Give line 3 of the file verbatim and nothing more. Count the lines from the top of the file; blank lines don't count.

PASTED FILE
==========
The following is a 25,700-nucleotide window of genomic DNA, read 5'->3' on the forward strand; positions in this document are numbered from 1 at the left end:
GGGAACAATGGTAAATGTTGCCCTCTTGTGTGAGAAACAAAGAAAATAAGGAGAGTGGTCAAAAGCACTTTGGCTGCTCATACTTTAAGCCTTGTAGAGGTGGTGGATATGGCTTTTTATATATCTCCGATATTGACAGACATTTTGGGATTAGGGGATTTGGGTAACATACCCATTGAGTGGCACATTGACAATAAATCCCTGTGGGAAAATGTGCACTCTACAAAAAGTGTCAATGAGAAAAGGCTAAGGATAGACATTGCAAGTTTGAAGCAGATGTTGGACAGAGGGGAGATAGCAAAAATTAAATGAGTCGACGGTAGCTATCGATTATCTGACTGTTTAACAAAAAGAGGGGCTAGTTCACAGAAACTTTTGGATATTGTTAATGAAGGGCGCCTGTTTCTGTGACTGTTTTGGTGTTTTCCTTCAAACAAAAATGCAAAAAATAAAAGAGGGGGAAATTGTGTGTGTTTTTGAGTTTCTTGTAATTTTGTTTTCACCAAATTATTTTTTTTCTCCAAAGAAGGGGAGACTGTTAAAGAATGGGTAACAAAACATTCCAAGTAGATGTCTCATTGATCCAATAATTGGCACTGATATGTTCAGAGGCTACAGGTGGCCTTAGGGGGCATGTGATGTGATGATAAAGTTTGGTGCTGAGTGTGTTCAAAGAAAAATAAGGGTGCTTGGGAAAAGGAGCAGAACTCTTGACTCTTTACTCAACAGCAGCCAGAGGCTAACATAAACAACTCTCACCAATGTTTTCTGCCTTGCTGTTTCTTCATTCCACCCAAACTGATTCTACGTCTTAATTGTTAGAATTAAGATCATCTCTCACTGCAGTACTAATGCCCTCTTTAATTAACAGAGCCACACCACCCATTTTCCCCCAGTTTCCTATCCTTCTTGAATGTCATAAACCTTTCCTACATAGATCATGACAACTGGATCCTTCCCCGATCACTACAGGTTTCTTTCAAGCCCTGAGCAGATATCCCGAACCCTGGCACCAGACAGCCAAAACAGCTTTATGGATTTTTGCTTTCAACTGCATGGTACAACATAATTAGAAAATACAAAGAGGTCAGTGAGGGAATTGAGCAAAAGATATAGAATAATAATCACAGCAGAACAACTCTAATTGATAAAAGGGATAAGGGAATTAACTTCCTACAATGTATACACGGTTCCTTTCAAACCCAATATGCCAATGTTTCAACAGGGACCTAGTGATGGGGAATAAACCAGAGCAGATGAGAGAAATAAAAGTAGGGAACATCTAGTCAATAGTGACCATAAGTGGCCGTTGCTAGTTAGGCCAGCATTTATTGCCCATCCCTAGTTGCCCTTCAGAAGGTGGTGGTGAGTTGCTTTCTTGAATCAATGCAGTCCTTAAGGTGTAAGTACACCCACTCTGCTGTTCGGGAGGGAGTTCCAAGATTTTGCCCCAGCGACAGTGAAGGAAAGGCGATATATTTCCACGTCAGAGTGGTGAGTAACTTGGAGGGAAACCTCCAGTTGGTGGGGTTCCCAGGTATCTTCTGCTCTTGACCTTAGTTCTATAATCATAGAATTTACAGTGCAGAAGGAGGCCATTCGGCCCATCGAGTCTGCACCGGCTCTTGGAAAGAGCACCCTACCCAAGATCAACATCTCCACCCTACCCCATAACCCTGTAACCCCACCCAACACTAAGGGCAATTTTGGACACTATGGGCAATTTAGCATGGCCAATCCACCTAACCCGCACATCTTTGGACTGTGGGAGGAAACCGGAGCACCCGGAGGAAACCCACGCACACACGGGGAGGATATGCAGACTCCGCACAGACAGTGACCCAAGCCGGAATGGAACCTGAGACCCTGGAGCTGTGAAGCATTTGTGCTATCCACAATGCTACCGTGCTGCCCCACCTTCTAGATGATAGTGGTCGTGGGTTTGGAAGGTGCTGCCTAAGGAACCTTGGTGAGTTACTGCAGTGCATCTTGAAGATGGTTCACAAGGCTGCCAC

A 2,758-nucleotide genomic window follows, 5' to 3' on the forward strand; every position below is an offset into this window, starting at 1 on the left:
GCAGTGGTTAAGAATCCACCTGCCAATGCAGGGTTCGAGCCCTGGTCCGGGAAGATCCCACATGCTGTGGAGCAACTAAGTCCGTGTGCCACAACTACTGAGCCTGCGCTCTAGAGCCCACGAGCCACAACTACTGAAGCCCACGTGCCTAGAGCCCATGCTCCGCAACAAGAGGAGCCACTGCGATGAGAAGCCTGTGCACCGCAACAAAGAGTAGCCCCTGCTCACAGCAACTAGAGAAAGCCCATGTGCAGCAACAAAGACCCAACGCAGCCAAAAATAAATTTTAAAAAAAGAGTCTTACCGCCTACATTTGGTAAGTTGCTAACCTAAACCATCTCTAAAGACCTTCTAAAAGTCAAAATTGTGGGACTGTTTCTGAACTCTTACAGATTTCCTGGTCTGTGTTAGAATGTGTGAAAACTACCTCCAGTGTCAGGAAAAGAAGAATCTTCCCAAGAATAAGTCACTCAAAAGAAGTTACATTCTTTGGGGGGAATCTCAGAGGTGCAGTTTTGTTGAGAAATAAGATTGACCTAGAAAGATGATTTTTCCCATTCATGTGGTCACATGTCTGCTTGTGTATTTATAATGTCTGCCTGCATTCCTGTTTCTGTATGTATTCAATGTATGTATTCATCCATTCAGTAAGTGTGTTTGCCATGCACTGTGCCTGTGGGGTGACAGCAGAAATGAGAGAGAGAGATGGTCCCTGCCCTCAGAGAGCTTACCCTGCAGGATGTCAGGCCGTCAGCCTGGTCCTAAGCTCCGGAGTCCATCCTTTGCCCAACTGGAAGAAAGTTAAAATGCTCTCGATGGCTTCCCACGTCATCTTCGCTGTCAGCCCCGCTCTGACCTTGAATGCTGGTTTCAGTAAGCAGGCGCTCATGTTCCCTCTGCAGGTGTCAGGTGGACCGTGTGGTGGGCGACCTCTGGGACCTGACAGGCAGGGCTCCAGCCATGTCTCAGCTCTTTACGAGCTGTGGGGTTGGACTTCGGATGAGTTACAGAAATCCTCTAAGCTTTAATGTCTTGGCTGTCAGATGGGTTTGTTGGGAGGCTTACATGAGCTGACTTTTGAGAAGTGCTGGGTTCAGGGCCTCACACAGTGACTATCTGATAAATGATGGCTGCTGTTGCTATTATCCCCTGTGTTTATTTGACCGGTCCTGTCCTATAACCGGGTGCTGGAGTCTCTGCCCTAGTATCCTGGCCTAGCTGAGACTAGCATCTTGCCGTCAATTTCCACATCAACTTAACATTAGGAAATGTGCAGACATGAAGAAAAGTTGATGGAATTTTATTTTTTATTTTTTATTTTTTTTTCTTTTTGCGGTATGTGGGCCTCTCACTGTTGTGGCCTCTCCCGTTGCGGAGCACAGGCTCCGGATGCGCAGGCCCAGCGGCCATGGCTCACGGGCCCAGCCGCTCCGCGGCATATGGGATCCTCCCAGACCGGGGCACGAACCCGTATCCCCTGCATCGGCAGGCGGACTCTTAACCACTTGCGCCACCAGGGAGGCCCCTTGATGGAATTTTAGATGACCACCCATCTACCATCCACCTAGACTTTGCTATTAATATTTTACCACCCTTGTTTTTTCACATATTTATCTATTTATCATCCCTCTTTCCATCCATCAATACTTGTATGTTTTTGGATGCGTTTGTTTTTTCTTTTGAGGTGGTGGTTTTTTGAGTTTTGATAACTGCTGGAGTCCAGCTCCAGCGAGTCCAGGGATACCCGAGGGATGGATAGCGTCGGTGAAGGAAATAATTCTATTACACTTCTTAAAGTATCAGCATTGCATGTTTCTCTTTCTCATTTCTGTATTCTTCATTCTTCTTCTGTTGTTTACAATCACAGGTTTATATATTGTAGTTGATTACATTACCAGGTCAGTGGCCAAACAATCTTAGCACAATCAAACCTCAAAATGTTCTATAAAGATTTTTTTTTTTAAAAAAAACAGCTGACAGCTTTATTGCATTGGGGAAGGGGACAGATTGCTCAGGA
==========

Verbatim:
A 2,758-nucleotide genomic window follows, 5' to 3' on the forward strand; every position below is an offset into this window, starting at 1 on the left: